Khaligh, McCluskey to lead new $2.37M DOE solar power converter project
A. James Clark School of Engineering Associate Professor Alireza Khaligh (ECE/ISR) is the Principal Investigator for a new three-year, $2.37M Department of Energy (DOE) cooperative agreement, “Compact and Low-Cost Microinverter for Residential Systems.” Professor Patrick McCluskey (ME) is the co-Principal Investigator. The team also includes Dr. Patrick Chapman, SunPower Corporation, San Jose, Calif.; and Assistant Professor Fariborz Musavi, Department of Electrical Engineering, Washington State University Vancouver.
The $2.37M award includes funding from the DOE and a 20 percent awardee cost share from the participating collaborators.
The project is one of nine DOE recently announced as part of its goal of cutting the cost of solar energy system power electronics in half by 2030. Together, the projects are worth a total of $20M. More information about the DOE's Advanced Power Electronics Design for Solar Applications program can be found here.
Hardware innovations are critical to address solar photovoltaic (PV) reliability challenges and drive down the cost of installing and maintaining a PV solar system, the DOE said in its announcement. Power electronics, which convert electricity from one form to another, are the critical link between PV arrays and the electric grid. Advances in power electronics can help grid operators rapidly detect and respond to problems, protect against physical and cyber vulnerabilities, and enable consumers to manage electricity use. Advanced solar power electronics can help deliver power safely, integrate PV with storage controls, and ensure power reliability.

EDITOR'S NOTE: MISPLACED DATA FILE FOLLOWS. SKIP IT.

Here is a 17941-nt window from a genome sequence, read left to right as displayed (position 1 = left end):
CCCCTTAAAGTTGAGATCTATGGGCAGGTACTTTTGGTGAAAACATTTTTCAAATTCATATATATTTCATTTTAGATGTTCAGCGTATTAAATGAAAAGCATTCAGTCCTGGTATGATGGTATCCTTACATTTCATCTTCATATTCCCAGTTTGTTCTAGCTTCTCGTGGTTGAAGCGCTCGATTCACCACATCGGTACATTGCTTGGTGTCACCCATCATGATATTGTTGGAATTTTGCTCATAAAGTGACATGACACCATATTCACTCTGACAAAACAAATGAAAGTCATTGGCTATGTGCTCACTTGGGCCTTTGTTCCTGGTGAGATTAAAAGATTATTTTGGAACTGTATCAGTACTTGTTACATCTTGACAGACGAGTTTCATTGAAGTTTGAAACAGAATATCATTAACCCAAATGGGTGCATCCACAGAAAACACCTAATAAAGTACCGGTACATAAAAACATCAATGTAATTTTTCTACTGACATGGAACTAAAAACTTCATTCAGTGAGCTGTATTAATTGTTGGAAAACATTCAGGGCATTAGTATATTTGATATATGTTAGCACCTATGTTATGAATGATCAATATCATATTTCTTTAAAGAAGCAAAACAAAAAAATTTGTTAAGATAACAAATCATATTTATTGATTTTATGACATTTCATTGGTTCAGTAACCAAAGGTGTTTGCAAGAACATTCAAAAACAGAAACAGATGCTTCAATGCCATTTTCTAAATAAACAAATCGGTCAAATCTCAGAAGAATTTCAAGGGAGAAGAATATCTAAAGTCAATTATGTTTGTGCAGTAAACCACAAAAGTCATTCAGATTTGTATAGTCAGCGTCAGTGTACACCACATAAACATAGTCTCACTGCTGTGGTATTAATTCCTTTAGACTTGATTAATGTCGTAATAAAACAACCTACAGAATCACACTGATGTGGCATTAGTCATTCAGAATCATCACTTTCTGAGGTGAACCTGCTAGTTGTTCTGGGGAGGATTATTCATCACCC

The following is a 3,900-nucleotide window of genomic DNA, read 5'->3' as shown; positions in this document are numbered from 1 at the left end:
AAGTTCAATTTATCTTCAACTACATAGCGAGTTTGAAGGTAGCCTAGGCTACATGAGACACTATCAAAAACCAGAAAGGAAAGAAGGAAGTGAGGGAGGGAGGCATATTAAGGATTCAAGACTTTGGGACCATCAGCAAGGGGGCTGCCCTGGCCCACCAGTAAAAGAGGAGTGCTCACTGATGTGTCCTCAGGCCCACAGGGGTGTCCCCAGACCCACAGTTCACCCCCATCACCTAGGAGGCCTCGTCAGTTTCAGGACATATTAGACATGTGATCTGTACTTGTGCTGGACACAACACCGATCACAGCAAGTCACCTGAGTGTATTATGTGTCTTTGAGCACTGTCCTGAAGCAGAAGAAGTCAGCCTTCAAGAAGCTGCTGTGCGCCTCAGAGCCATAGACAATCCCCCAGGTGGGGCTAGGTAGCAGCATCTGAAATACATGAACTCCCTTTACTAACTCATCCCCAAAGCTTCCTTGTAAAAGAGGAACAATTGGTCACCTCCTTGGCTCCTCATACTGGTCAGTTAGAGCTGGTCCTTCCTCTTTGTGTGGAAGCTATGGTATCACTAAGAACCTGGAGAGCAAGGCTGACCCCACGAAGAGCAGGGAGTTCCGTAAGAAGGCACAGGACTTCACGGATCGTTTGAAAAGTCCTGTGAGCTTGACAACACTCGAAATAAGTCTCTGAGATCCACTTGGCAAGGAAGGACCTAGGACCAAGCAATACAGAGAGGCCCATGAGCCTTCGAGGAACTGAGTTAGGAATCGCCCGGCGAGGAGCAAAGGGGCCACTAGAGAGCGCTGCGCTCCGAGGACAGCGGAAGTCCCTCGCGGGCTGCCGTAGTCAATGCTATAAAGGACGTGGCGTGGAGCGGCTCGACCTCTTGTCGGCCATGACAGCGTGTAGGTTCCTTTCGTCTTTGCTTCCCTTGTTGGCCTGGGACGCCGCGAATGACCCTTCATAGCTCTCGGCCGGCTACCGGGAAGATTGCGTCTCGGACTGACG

Khaligh’s team will focus on developing a new generation of residential system microinverters using emerging gallium nitride (GaN) semiconductors. The new microinverters will have reduced costs of manufacturing and enhanced reliability, thermal management and packaging. The resulting products will be commercialized by SunPower, a market leader in high performance PV systems technology for residential, commercial and power plant applications.
“We are excited to be a part of revolution in the solar PV industry,” said Khaligh.
“There is remarkable potential for power electronics technologies to improve the reliability and flexibility of solar energy on the grid,” said Daniel Simmons, the DOE's principal deputy assistant secretary for the Office of Energy Efficiency and Renewable Energy. “These projects represent a critical step in exploring the potential grid services such advanced technologies can provide.”
The nine research projects also will help the DOE accelerate the penetration of low-cost PV systems in the U.S.; enhance U.S. international competitiveness in this important field; and create more U.S. technology and manufacturing jobs.
About the DOE Solar Energy Technologies Office
April 24, 2018